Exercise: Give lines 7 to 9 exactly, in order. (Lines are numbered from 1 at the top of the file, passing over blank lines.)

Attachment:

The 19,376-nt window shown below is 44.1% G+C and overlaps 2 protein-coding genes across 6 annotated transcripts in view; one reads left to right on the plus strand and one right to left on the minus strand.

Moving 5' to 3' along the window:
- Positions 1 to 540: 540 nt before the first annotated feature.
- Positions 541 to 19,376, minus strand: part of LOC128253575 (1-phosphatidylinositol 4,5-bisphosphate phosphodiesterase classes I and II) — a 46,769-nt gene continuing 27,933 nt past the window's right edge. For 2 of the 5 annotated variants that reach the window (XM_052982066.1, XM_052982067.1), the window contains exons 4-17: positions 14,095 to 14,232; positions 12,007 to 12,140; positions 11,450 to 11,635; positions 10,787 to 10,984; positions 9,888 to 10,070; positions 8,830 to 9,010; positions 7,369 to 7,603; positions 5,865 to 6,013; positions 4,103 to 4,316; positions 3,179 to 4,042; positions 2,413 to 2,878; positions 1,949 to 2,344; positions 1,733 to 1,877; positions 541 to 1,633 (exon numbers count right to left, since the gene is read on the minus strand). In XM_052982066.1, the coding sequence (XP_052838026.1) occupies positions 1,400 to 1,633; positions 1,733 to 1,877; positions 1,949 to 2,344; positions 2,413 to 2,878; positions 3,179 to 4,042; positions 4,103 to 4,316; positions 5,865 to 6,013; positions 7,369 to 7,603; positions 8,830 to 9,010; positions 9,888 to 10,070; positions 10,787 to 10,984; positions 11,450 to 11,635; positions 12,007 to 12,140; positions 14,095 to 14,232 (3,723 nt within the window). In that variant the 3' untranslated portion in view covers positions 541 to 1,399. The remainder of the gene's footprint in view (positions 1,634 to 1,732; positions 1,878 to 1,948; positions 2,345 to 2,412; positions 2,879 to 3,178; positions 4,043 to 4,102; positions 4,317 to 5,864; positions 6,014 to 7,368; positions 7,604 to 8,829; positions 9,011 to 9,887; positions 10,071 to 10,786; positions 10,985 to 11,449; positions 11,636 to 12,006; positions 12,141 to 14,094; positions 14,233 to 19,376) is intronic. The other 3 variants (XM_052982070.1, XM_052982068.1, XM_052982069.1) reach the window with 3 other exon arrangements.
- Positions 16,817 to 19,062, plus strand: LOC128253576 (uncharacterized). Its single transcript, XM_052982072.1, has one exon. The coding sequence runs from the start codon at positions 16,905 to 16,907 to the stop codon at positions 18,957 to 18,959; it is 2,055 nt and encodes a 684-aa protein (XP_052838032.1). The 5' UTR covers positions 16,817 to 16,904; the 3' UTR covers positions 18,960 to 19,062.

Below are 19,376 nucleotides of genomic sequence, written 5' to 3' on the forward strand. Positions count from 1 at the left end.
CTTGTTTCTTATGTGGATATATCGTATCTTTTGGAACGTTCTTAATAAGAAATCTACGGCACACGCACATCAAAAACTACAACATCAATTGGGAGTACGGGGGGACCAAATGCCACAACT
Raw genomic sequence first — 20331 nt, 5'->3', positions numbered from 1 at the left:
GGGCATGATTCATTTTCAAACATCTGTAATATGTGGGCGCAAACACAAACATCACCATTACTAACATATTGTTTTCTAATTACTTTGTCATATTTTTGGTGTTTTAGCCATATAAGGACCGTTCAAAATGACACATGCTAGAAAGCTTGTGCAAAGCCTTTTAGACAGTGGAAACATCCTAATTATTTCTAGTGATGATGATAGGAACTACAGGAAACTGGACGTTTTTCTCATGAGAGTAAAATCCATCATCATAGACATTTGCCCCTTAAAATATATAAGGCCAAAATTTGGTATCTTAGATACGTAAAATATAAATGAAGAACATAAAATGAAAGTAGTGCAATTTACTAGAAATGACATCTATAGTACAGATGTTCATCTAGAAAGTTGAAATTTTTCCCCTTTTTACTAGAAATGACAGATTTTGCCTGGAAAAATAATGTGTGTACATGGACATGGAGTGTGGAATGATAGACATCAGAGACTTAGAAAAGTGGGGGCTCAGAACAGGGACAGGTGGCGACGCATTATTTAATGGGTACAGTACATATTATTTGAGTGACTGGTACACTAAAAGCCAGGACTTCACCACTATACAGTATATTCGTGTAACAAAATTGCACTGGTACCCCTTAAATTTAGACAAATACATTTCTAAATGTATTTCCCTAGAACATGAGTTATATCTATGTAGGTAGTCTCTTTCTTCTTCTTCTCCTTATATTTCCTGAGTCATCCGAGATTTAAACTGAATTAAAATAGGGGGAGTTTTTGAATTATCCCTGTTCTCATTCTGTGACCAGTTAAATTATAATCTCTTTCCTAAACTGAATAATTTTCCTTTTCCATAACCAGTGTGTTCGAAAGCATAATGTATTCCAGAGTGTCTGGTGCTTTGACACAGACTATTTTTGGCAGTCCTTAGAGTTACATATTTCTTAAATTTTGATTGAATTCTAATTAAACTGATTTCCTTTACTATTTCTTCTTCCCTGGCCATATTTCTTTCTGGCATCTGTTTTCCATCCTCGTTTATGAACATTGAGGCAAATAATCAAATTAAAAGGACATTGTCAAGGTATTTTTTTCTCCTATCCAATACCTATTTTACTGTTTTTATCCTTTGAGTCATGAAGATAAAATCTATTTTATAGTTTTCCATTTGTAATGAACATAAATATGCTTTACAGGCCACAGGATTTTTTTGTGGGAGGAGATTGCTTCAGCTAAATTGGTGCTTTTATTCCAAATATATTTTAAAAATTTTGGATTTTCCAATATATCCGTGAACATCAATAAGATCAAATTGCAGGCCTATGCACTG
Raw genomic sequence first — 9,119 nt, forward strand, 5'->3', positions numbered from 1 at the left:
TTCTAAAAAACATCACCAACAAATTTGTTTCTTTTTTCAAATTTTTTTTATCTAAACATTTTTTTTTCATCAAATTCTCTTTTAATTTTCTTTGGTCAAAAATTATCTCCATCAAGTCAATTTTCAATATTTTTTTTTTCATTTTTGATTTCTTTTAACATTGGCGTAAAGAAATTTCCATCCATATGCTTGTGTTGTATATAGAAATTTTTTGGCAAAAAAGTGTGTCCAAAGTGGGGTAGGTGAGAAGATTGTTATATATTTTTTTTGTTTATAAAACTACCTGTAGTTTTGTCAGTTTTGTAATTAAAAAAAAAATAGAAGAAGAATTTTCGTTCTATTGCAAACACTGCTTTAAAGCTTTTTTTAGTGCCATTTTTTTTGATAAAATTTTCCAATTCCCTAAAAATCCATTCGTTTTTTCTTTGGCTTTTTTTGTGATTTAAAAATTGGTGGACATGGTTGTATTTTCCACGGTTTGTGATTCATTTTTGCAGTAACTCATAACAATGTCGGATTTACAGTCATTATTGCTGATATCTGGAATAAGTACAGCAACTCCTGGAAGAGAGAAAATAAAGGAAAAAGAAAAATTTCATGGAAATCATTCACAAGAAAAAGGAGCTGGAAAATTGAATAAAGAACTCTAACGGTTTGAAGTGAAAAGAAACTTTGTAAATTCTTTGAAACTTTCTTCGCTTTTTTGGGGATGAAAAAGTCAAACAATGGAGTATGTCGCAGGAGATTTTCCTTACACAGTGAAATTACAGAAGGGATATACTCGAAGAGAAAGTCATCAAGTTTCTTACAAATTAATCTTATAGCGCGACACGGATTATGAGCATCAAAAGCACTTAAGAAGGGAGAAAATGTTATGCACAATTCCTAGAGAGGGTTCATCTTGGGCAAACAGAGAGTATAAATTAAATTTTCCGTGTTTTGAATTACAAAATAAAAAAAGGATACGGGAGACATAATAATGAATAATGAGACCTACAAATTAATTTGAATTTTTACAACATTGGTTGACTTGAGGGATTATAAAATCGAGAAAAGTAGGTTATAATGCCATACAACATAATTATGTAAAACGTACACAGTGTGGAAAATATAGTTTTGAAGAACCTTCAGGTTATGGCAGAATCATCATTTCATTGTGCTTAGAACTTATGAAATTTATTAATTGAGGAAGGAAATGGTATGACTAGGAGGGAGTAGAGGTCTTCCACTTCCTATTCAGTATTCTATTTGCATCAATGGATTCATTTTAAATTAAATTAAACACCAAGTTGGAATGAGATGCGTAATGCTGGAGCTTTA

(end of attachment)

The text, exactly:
CTTGTTTCTTATGTGGATATATCGTATCTTTTGGAACGTTCTTAATAAGAAATCTACGGCACACGCACATCAAAAACTACAACATCAATTGGGAGTACGGGGGGACCAAATGCCACAACT
Raw genomic sequence first — 20331 nt, 5'->3', positions numbered from 1 at the left:
GGGCATGATTCATTTTCAAACATCTGTAATATGTGGGCGCAAACACAAACATCACCATTACTAACATATTGTTTTCTAATTACTTTGTCATATTTTTGGTGTTTTAGCCATATAAGGACCGTTCAAAATGACACATGCTAGAAAGCTTGTGCAAAGCCTTTTAGACAGTGGAAACATCCTAATTATTTCTAGTGATGATGATAGGAACTACAGGAAACTGGACGTTTTTCTCATGAGAGTAAAATCCATCATCATAGACATTTGCCCCTTAAAATATATAAGGCCAAAATTTGGTATCTTAGATACGTAAAATATAAATGAAGAACATAAAATGAAAGTAGTGCAATTTACTAGAAATGACATCTATAGTACAGATGTTCATCTAGAAAGTTGAAATTTTTCCCCTTTTTACTAGAAATGACAGATTTTGCCTGGAAAAATAATGTGTGTACATGGACATGGAGTGTGGAATGATAGACATCAGAGACTTAGAAAAGTGGGGGCTCAGAACAGGGACAGGTGGCGACGCATTATTTAATGGGTACAGTACATATTATTTGAGTGACTGGTACACTAAAAGCCAGGACTTCACCACTATACAGTATATTCGTGTAACAAAATTGCACTGGTACCCCTTAAATTTAGACAAATACATTTCTAAATGTATTTCCCTAGAACATGAGTTATATCTATGTAGGTAGTCTCTTTCTTCTTCTTCTCCTTATATTTCCTGAGTCATCCGAGATTTAAACTGAATTAAAATAGGGGGAGTTTTTGAATTATCCCTGTTCTCATTCTGTGACCAGTTAAATTATAATCTCTTTCCTAAACTGAATAATTTTCCTTTTCCATAACCAGTGTGTTCGAAAGCATAATGTATTCCAGAGTGTCTGGTGCTTTGACACAGACTATTTTTGGCAGTCCTTAGAGTTACATATTTCTTAAATTTTGATTGAATTCTAATTAAACTGATTTCCTTTACTATTTCTTCTTCCCTGGCCATATTTCTTTCTGGCATCTGTTTTCCATCCTCGTTTATGAACATTGAGGCAAATAATCAAATTAAAAGGACATTGTCAAGGTATTTTTTTCTCCTATCCAATACCTATTTTACTGTTTTTATCCTTTGAGTCATGAAGATAAAATCTATTTTATAGTTTTCCATTTGTAATGAACATAAATATGCTTTACAGGCCACAGGATTTTTTTGTGGGAGGAGATTGCTTCAGCTAAATTGGTGCTTTTATTCCAAATATATTTTAAAAATTTTGGATTTTCCAATATATCCGTGAACATCAATAAGATCAAATTGCAGGCCTATGCACTG